TV's Pandemic Disruption: Fewer Prime-Time Episodes, Lower Linear TV Ratings

For prime-time linear TV this year, absence has not made the heart grow fonder.

Heading into the upfront selling season, there have been fewer scripted prime-time broadcast TV episodes through March, as well as continued overall declining prime-time TV ratings.

Roughly eight to nine episodes have aired among the top …

1 comment about "TV's Pandemic Disruption: Fewer Prime-Time Episodes, Lower Linear TV Ratings".
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  1. Ed Papazian from Media Dynamics Inc, April 8, 2021 at 2:15 p.m.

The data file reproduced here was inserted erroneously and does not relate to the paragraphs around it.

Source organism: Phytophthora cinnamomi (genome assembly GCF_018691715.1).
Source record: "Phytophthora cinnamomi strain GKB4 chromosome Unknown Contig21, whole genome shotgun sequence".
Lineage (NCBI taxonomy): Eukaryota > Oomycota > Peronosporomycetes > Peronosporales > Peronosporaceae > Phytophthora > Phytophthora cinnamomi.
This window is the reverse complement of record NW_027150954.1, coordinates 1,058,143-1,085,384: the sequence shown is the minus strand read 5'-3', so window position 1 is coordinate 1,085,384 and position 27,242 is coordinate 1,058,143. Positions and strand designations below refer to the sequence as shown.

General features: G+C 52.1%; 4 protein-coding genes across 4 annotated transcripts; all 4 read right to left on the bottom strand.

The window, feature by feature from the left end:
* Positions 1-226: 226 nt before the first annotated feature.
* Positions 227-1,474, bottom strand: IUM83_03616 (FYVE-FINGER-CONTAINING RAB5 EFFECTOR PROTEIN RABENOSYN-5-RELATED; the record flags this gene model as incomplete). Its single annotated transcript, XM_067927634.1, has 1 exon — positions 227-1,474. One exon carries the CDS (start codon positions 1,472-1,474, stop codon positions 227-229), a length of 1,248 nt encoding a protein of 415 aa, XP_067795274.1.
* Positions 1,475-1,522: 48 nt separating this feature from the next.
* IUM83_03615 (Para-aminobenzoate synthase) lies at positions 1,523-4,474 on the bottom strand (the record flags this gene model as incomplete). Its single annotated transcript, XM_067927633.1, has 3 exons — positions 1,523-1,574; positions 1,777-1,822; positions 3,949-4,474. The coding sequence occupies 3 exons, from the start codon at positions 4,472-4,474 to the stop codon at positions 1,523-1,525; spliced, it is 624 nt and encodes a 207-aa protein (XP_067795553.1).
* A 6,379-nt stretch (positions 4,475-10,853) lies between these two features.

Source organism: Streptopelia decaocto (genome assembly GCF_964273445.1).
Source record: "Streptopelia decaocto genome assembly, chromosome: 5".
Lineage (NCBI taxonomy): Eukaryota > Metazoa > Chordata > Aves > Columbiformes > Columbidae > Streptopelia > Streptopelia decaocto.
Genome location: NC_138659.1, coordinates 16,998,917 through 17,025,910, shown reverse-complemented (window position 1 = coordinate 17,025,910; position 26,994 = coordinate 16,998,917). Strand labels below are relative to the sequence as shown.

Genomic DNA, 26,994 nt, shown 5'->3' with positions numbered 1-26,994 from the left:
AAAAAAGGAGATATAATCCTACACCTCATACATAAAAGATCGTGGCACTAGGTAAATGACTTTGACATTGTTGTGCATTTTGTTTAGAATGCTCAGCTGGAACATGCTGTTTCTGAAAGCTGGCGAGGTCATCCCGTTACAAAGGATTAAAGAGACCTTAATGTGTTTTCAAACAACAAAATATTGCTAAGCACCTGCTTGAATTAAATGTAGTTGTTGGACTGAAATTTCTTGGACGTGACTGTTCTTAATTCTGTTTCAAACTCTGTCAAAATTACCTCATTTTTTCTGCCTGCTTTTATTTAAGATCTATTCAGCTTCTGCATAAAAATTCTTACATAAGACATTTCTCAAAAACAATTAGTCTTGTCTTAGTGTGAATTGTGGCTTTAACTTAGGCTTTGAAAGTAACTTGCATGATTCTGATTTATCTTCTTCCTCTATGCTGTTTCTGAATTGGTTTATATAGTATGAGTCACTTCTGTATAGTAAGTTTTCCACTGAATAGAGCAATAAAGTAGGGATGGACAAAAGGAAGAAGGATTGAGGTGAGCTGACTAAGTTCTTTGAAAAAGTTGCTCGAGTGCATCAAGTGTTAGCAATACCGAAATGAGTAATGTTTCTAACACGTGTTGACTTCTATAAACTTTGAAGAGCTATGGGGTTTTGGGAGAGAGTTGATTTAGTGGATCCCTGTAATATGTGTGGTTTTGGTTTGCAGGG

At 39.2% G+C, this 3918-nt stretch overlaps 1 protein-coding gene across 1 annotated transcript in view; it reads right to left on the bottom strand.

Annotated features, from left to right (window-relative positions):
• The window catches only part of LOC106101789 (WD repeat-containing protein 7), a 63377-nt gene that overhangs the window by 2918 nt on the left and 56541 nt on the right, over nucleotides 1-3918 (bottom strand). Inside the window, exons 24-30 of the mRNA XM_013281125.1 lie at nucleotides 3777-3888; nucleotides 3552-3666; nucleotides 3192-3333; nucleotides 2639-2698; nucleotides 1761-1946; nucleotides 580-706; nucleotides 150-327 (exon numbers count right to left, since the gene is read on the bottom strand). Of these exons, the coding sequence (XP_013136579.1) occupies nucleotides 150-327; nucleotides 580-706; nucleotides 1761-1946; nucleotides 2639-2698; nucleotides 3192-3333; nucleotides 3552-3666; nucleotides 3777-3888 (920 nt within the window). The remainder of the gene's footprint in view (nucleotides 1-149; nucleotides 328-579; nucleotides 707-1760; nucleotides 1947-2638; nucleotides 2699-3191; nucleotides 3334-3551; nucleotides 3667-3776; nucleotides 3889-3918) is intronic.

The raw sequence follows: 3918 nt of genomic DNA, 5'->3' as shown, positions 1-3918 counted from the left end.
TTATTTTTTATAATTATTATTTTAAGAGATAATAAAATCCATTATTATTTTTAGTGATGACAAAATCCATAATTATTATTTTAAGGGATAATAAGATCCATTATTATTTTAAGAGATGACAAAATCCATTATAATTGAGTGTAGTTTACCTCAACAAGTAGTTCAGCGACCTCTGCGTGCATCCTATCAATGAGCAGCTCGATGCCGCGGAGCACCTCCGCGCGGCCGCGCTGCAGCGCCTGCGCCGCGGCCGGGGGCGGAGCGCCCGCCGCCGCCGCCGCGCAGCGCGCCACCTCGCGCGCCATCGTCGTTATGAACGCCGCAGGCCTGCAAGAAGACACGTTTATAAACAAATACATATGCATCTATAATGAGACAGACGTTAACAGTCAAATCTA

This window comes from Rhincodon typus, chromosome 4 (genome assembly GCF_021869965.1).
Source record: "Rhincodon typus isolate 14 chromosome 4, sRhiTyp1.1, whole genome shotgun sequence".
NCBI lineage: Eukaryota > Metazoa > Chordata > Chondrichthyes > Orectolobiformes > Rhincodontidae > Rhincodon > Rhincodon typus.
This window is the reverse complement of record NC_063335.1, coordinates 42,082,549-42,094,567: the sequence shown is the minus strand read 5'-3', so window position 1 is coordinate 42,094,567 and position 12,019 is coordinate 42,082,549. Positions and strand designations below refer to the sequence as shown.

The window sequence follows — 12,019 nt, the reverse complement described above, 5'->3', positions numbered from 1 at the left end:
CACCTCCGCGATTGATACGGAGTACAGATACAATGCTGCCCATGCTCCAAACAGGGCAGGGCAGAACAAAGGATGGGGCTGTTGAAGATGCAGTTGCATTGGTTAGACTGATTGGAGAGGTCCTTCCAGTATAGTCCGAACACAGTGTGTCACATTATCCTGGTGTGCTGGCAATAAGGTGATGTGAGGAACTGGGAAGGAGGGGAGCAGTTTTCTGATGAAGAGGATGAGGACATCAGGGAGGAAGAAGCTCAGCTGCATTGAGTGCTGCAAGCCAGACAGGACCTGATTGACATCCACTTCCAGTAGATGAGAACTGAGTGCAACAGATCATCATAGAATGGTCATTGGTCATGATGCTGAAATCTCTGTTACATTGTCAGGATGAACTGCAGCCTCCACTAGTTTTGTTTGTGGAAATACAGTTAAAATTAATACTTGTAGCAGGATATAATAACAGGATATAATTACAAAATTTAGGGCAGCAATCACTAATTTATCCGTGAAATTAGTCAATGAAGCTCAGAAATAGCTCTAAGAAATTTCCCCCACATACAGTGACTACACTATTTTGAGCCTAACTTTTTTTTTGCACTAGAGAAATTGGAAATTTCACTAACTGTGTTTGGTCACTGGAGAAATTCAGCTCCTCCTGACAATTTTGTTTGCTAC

We keep belaboring this rating fragmentation thing to death. Yes, average minute ratings per channel are down---mainly because there is intense competition from many channels---including streaming venues ---for audiences. This isn't going away, and it applies within the streaming universe as well as for "linear TV". There was a time when Netflix  commanded a 75% or greater share of total streaming time, but as competitors siphoned off viewing  its share has dropped steadily and now stands around 25-30%. As streaming penetration hits the 80% mark a ceiling on its reach will develop---probably around 85%  at which point we will have seven to eight serious programmers competing witn Netflixand scores of smaller fry. There's only so much content that an average streamer will be willing to consume daily so audience fragmentation of the sort we have been seeing in "linear TV" will soon be a major problem for streaming programmers as well. Get used to it.

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